When I started my blog almost three years ago, I intended to write a great deal about design history. One reason was because I've long had an interest in it, but I also have always found inspiration in these rooms of the past. If you study the details, sometimes you might just get a few ideas for your own home. I was recently studying the American period rooms in the American Wing at the Met (all online if you'd like to take a look), and I was struck by how modern many of the colors and furnishings are. Actually, perhaps I shouldn't say it's modern because the rooms' details are historically accurate. Rather, they still seem to appeal to these modern eyes.
The Hewlett Room, c. 1740-60, Woodbury, Long Island. What immediately strikes me is the intense, gorgeous blue walls. It looks a lot like the blues being used by designers today. The blue paint color plus the orangey, coral shade of the china cabinet reminds me of that Kendall Wilkinson showhouse room from a few years back (see below). The other detail that I might keep in mind for future use? The nailshead trim on the baby's crib. Wouldn't that scroll design look great on a screen?
Kendall Wilkinson's showhouse room is somewhat similar in color scheme to that of the Hewlett Room.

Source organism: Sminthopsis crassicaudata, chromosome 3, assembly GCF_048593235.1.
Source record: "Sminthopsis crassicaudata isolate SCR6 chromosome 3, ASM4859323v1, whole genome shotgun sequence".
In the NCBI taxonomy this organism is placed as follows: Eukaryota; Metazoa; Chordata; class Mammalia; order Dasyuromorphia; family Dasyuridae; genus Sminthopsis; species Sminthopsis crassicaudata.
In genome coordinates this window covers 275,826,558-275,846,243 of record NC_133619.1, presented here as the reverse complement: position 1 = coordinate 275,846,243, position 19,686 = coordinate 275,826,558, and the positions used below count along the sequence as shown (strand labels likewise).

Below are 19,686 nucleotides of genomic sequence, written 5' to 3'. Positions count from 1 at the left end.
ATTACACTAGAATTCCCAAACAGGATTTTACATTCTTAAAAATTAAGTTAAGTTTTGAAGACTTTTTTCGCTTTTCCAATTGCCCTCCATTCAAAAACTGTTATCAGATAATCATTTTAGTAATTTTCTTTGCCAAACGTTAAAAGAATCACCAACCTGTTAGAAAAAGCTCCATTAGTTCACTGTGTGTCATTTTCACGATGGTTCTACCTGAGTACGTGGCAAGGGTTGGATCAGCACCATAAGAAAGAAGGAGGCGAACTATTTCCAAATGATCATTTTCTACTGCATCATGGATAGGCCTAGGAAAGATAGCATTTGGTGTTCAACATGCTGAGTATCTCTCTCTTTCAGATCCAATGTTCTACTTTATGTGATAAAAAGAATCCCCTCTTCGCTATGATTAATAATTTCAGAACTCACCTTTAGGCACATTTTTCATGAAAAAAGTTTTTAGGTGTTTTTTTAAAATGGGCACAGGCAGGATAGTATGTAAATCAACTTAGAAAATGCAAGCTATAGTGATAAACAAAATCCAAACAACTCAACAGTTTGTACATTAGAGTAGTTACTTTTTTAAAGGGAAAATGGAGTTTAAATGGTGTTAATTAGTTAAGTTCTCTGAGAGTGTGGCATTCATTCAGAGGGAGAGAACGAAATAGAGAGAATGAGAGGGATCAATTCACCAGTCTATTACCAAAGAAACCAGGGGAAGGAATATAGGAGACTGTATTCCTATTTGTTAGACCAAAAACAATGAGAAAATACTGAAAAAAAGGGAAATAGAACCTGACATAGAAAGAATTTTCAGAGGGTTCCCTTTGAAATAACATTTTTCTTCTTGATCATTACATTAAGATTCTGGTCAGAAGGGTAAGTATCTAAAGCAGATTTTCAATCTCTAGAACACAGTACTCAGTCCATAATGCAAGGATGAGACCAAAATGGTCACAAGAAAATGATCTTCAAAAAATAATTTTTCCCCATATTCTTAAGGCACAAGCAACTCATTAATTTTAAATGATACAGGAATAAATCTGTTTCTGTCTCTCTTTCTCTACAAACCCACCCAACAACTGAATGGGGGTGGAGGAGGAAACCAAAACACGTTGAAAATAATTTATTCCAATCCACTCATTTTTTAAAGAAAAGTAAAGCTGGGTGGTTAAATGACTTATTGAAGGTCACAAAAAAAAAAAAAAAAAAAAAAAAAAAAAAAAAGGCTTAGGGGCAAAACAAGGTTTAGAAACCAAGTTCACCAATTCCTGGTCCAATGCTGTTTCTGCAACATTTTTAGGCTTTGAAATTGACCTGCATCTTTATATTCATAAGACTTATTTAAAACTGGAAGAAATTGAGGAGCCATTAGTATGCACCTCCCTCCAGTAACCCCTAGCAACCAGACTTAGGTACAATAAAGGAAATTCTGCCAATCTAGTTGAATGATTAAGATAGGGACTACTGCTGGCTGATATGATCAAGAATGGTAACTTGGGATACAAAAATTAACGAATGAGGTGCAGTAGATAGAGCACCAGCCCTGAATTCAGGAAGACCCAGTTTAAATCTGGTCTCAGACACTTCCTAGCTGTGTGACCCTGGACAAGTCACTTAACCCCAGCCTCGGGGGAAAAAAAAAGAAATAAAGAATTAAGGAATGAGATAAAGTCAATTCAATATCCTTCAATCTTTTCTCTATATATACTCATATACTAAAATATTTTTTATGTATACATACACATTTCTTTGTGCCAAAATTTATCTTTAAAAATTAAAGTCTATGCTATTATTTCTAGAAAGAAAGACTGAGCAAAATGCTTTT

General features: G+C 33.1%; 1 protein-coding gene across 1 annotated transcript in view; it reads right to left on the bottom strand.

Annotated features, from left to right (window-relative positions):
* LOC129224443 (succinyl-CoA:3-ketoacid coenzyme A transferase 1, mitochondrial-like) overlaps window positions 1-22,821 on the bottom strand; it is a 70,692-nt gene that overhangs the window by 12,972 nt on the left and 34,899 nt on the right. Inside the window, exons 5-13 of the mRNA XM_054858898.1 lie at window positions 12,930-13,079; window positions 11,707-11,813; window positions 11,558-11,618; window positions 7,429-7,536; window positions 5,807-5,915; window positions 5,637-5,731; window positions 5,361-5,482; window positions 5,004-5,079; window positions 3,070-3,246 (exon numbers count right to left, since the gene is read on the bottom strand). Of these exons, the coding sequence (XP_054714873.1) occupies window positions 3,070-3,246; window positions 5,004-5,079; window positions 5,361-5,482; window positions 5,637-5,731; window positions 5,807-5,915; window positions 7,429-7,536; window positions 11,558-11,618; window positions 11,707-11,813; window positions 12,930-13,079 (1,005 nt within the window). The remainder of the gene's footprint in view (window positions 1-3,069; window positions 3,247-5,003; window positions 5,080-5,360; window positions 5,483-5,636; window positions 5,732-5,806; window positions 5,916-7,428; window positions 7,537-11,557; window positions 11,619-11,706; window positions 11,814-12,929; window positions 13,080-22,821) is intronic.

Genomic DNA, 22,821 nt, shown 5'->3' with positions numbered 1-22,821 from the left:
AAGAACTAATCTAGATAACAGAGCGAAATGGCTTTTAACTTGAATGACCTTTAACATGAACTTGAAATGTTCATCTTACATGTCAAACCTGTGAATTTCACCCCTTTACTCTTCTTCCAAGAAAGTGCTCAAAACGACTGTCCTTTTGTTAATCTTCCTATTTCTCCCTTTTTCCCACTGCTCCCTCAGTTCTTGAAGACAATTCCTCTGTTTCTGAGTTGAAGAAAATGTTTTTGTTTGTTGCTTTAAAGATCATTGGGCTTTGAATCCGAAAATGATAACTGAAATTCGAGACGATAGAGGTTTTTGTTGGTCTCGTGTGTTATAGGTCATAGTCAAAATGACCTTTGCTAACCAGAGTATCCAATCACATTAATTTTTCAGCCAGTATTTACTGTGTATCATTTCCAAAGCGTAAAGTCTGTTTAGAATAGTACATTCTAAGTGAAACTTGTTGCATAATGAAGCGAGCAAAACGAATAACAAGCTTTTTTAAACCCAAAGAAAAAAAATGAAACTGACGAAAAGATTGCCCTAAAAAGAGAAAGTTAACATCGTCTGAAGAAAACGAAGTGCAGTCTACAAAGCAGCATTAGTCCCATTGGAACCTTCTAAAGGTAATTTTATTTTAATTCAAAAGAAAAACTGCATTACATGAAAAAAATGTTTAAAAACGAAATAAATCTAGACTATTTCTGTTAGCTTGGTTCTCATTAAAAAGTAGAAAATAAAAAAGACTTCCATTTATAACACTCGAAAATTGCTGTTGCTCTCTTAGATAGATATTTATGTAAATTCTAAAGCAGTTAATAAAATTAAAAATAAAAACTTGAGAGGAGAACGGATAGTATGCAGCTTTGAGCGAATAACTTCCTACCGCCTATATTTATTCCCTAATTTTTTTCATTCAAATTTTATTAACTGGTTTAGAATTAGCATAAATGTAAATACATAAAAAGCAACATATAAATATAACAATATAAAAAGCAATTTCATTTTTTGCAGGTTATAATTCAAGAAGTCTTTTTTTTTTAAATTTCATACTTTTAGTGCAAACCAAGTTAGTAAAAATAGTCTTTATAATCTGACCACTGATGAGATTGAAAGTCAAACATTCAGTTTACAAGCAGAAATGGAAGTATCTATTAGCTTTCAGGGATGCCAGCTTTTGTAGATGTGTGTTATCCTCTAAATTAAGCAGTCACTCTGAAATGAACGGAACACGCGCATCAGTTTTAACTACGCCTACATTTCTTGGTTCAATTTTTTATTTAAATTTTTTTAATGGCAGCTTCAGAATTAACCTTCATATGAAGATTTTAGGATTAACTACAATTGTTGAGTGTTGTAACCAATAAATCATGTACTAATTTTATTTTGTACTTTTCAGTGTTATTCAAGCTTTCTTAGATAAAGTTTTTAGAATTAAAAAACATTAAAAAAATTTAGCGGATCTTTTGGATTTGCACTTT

The Alexandria Ballroom, 1793, Alexandria, Virginia. Again, it's all about that beautiful blue. Still so chic today, and doesn't it look like a color that Steven Gambrel would use?
A bright blue Greenwich living room by Steven Gambrel.
The Haverhill Room, c. 1805, Haverhill, Massachusetts. On first glance, it would be easy to dismiss this room as too old, too early American, and too fancy. But look closely. The trim on the bed curtains would look fantastic on curtains or pillows.
Samuel & Sons "Macadamia" trim looks similar
Samuel Hart Room, c. 1680, Ipswich, Massachusetts. To some, the focal point of this room might be the oak timbers. To me, it's the bed. (Interesting to see the somewhat diminutive scale of this bed; people were smaller back then.) I would use more feminine fabric and trim, but the lines of the bed curtains are still appropriate for today.
David Hicks designed a similar bed centuries later, though obviously the fabrics and the proportions were far different.
(Images of period rooms courtesy of the Met's website; Wilkinson room from her website; Gambrel room via his website; Hicks room from David Hicks: Designer)